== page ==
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LONDON (Reuters) - The cool shade of the hills above Lisbon will offer leading central bankers an escape from the summer heat in the coming week, but there is little they can do to get away from their differing monetary policy conundrums.
As the global financial crisis slowly fades from the rear-view mirror, the world's biggest central banks are struggling to decide how and when and what speed they can begin returning their monetary policy settings to something like normality.
The highlight of the European Central Bank's "Forum on Central Banking" in Sintra -- the old getaway of Portuguese monarchs -- is likely to be Wednesday's panel discussion including the heads of the European, British, Japanese and Canadian central banks.
For the ECB, the main issue over the next few months, after giving up its bias towards more rates cuts earlier this month, is whether to extend or start winding down its bond-buying programme.
With euro zone growth picking up and inflation slowly moving in the right direction, as price data at the end of the week may show, the idea of extending the programme will be anathema to the bank's more hawkish members, Germany in particular.
The 2.3 trillion euro programme, designed to revive inflation, is set to run until the end of 2017, and a gradual withdrawal known as tapering would carry it well into next year.
On top of the economic arguments over whether to extend the programme, there is a technical problem: the growing scarcity of German government bonds available for the ECB to buy.
Sources with direct knowledge of the discussion told Reuters this will be a key consideration for the bank when it discusses the bond-buying programme.
Data from Germany's Ifo economic institute on Monday is expected to show only a slight fall in business morale this month from last month's record high, which may strengthen the resolve of those opposed to yet more money printing by the central bank.
"Our base case is that in September the ECB will announce a reduction of monthly purchases, starting in January 2018," Credit Suisse analysts said in a weekly note to investors.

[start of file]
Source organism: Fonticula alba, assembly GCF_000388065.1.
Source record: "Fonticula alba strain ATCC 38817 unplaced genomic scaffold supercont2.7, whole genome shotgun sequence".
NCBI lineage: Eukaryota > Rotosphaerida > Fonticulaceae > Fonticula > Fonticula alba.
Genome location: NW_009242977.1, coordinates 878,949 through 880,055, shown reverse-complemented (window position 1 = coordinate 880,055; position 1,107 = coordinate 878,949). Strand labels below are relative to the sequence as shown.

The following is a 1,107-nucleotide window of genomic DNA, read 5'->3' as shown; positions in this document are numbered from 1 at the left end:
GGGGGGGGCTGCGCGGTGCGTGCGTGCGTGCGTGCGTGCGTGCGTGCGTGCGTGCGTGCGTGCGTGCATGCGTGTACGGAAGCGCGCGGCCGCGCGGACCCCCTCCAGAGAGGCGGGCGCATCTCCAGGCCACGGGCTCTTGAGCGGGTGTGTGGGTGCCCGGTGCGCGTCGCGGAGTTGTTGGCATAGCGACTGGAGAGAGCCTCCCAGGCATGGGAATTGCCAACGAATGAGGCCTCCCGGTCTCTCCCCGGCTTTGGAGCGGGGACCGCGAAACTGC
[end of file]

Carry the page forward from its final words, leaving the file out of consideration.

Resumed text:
The Bank of England, meanwhile, is caught between rising inflation and a 30-year high in factory orders on the one hand and weak wages, political instability and the complex process of extricating the country from the European Union on the other.
The Bank voted 5-3 last week to keep borrowing costs unchanged - a closer outcome than expected - and on Wednesday its chief economist surprised investors by saying he was close to voting for a rate hike, too.
Part of the reason for the narrow split is inflation has hit its highest level in nearly four years, pushed up by the slump in the value of the pound since the Brexit vote.
Overall, analysts seem unconvinced that the Bank will vote in favour of increasing borrowing costs anytime soon.
"We find it hard to see why the BoE as a committee will risk a rate hike as the country heads into the Brexit negotiations in an environment of high political and economic instability," Credit Suisse wrote.
While the Bank of England and European Central Bank wrestle with their policy problems, however, spare a thought for the Bank of Japan and its bond-buying hangover.
After years of snapping up bonds in a bid to revive inflation, the BOJ holds assets equivalent to more than 90 percent of the country's gross domestic product.
And still inflation remains far below its 2 percent target rate, as a raft of data due out on Friday are expected to show.
Nevertheless, with the economy showing signs of recovery, talk is emerging about how the BOJ can begin preparing an exit strategy.
It faces a tricky balancing act: It must convince the markets it has a game plan, but if it reveals too much too quickly, investors could dump their bonds, sending yields sharply higher and destabilising the market.
The Bank of Canada, meanwhile, shocked markets recently when it raised the prospect of hiking rates sooner than had previously been anticipated.
But data on Friday showed the country's inflation rate cooled more than expected in May, reducing the odds of an early rate rise.
So it too finds itself in the need of a bit of a Portuguese getaway.
Additional reporting by Balasz Koranyi in Frankfurt, William Schomberg in London and Kaori Kaneko in Tokyo Reporting by Hugh Lawson Editing by Jeremy Gaunt